1. Store 32 values of in2 in shared memory variable t1

    Your kernel contains this:

    if (threadIdx.x < 32) {
        t1[threadIdx.x] = in2[i%posdir];
    }
    

    which is effectively loading the same value from in2 into every value of t1. I suspect you want something more like this:

    if (threadIdx.x < 32) {
        t1[threadIdx.x] = in2[i+threadIdx.x];
    }
    
  2. For each value of i and in1[tid], calculate t2[i],

    This part is OK, but why is t2 needed in shared memory at all? It is only an intermediate result which can be discarded after the inner iteration is completed. You could easily have something like:

    float inval = in1[tid];
    .......
    for(int i = 0; i < 32; i++)
    {
         float result = t1[i] * inval;
         ......
    
  3. if t2[i] > 0 for that particular combination of i, write t2[i]*in1[tid] to out1[gcount]

    This is where the problems really start. Here you do this:

            if(t2[i] > 0){
                out1[gcount] = t2[i] * in1[tid];
                gcount = gcount + 1;
            }
    

    This is a memory race. gcount is a thread local variable, so each thread will, at different times, overwrite any given out1[gcount] with its own value. What you must have, for this code to work correctly as written, is to have gcount as a global memory variable and use atomic memory updates to ensure that each thread uses a unique value of gcount each time it outputs a value. But be warned that atomic memory access is very expensive if it is used often (this is why I asked about how many output points there are per kernel launch in a comment).

The resulting kernel might look something like this:

__device__ int gcount; // must be set to zero before the kernel launch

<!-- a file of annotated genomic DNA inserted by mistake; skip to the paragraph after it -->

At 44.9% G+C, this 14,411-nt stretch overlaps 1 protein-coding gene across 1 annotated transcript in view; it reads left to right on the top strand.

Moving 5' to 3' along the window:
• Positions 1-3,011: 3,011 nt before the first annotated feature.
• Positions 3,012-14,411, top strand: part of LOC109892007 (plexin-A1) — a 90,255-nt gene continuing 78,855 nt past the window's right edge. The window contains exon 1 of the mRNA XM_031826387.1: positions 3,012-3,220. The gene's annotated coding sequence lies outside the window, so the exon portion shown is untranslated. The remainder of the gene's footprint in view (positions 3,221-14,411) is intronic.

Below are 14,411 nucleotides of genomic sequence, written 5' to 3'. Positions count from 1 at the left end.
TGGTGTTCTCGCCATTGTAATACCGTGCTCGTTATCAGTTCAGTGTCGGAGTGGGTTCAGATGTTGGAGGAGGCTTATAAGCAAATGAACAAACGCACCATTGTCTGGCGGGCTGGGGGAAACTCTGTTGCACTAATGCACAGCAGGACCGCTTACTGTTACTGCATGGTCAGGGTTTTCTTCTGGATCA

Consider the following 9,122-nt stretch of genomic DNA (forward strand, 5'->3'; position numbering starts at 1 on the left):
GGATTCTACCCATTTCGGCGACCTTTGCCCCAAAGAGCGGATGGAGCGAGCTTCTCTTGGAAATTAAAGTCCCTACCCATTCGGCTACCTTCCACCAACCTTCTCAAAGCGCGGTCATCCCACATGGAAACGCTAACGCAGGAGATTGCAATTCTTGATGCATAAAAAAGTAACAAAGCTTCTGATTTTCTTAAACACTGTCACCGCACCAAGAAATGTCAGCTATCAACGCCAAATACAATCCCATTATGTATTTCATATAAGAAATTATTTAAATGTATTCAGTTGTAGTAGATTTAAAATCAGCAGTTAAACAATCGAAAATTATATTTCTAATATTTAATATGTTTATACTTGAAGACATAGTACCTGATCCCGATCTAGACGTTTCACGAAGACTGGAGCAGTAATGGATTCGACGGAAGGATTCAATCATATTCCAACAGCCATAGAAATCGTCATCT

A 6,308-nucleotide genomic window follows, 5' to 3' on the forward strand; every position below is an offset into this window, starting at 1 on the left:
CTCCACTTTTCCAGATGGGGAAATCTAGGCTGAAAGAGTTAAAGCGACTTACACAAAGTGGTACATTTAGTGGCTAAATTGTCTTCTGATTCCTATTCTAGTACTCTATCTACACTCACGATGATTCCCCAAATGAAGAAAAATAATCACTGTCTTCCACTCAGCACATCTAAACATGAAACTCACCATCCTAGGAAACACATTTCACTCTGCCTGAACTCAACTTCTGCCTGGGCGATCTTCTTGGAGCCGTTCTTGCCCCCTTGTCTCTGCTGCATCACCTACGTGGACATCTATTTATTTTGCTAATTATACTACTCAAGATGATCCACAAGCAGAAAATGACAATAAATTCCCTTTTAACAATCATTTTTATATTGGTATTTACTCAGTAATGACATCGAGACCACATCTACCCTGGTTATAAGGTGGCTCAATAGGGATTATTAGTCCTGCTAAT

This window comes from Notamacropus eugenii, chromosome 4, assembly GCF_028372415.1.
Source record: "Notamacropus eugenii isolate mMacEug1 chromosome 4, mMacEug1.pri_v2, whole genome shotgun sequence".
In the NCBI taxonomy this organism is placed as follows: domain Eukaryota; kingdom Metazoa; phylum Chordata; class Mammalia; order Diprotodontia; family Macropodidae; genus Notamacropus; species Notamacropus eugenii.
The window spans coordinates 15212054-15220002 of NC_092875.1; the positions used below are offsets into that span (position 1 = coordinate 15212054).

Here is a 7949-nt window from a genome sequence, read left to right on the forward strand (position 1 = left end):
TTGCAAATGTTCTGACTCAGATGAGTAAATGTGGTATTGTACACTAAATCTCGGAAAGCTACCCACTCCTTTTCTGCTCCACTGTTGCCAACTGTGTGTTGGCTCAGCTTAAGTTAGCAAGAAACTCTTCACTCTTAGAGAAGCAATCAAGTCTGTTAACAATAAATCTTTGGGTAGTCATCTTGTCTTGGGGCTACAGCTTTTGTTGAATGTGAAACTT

__global__ void test_g(float *in1, float *in2, float *out1, int posdir, int pos)
{
    int tid = threadIdx.x + blockIdx.x*blockDim.x;
    __shared__ float t1[32];

    float ival = in1[tid];

    for(int i = 0; i < posdir*pos; i += 32) {
        if (threadIdx.x < 32) {
            t1[threadIdx.x] = in2[i+threadIdx.x];
        }
        __syncthreads();

        for(int j = 0; j < 32; j++)
        {
            float tval = t1[j] * ival;
            if(tval > 0){
                int idx = atomicAdd(&gcount, 1);
                out1[idx] = tval * ival
            }
        }
    }        
}

Disclaimer: written in browser, never been compiled or tested, use at own risk.....

Note that your write to ct was also a memory race, but with gcount now a global value, you can read the value after the kernel without the need for ct.


EDIT: It seems that you are having some problems with zeroing gcount before running the kernel. To do this, you will need to use something like cudaMemcpyToSymbol or perhaps cudaGetSymbolAddress and cudaMemset. It might look something like:

const int zero = 0;
cudaMemcpyToSymbol("gcount", &zero, sizeof(int), 0, cudaMemcpyHostToDevice);

Again, usual disclaimer: written in browser, never been compiled or tested, use at own risk.....

share|improve this answer
    
Thanks for the feedback on t1[threadIdx.x] = in2[i%posdir]; But I thought of doing that because in most cases pos*posdir would be between 32 and 2048. Currently I am running this for ntr=128 and the execution time is 615 usec. Usually the value of ntr is about 200K, so I will run this code with atomicAdds and see how the time scaling works. Also, the race condition with gcount still occurs. I see the value of gcount as 1928669800. –  cuda_hpc80 Apr 23 '12 at 22:09